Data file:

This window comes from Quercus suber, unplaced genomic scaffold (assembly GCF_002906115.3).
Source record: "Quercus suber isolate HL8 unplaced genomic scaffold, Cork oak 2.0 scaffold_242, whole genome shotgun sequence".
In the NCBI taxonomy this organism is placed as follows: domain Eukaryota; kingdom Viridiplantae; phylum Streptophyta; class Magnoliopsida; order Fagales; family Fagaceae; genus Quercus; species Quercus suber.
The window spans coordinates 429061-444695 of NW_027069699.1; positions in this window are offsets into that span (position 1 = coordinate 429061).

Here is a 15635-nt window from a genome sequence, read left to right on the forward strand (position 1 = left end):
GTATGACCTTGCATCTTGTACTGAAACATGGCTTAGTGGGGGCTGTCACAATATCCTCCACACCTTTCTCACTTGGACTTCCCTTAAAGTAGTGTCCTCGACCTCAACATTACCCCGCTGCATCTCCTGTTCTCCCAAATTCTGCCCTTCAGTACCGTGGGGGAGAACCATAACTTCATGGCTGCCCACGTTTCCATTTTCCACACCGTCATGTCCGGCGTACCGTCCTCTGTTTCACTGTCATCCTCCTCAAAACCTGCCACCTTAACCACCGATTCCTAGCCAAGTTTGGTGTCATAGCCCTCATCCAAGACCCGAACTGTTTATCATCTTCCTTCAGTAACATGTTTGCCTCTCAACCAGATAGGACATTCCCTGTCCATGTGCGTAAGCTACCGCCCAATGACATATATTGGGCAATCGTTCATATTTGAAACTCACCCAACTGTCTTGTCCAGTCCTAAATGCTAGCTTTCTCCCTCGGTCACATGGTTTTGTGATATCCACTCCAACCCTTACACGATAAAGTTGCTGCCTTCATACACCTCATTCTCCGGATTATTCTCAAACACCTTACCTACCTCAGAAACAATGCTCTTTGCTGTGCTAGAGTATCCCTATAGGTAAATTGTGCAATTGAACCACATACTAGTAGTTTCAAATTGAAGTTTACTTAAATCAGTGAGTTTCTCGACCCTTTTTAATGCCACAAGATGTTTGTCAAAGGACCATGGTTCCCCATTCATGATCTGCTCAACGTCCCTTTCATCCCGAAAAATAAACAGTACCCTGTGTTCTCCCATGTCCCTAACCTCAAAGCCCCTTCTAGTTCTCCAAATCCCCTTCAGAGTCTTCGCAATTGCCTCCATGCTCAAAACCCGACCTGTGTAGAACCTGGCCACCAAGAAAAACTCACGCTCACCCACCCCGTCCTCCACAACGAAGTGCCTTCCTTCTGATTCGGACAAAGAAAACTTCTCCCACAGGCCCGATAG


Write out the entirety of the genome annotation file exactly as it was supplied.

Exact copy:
This window comes from Quercus suber, unplaced genomic scaffold (assembly GCF_002906115.3).
Source record: "Quercus suber isolate HL8 unplaced genomic scaffold, Cork oak 2.0 scaffold_242, whole genome shotgun sequence".
In the NCBI taxonomy this organism is placed as follows: domain Eukaryota; kingdom Viridiplantae; phylum Streptophyta; class Magnoliopsida; order Fagales; family Fagaceae; genus Quercus; species Quercus suber.
The window spans coordinates 429061-444695 of NW_027069699.1; positions in this window are offsets into that span (position 1 = coordinate 429061).

Here is a 15635-nt window from a genome sequence, read left to right on the forward strand (position 1 = left end):
GTATGACCTTGCATCTTGTACTGAAACATGGCTTAGTGGGGGCTGTCACAATATCCTCCACACCTTTCTCACTTGGACTTCCCTTAAAGTAGTGTCCTCGACCTCAACATTACCCCGCTGCATCTCCTGTTCTCCCAAATTCTGCCCTTCAGTACCGTGGGGGAGAACCATAACTTCATGGCTGCCCACGTTTCCATTTTCCACACCGTCATGTCCGGCGTACCGTCCTCTGTTTCACTGTCATCCTCCTCAAAACCTGCCACCTTAACCACCGATTCCTAGCCAAGTTTGGTGTCATAGCCCTCATCCAAGACCCGAACTGTTTATCATCTTCCTTCAGTAACATGTTTGCCTCTCAACCAGATAGGACATTCCCTGTCCATGTGCGTAAGCTACCGCCCAATGACATATATTGGGCAATCGTTCATATTTGAAACTCACCCAACTGTCTTGTCCAGTCCTAAATGCTAGCTTTCTCCCTCGGTCACATGGTTTTGTGATATCCACTCCAACCCTTACACGATAAAGTTGCTGCCTTCATACACCTCATTCTCCGGATTATTCTCAAACACCTTACCTACCTCAGAAACAATGCTCTTTGCTGTGCTAGAGTATCCCTATAGGTAAATTGTGCAATTGAACCACATACTAGTAGTTTCAAATTGAAGTTTACTTAAATCAGTGAGTTTCTCGACCCTTTTTAATGCCACAAGATGTTTGTCAAAGGACCATGGTTCCCCATTCATGATCTGCTCAACGTCCCTTTCATCCCGAAAAATAAACAGTACCCTGTGTTCTCCCATGTCCCTAACCTCAAAGCCCCTTCTAGTTCTCCAAATCCCCTTCAGAGTCTTCGCAATTGCCTCCATGCTCAAAACCCGACCTGTGTAGAACCTGGCCACCAAGAAAAACTCACGCTCACCCACCCCGTCCTCCACAACGAAGTGCCTTCCTTCTGATTCGGACAAAGAAAACTTCTCCCACAGGCCCGATAG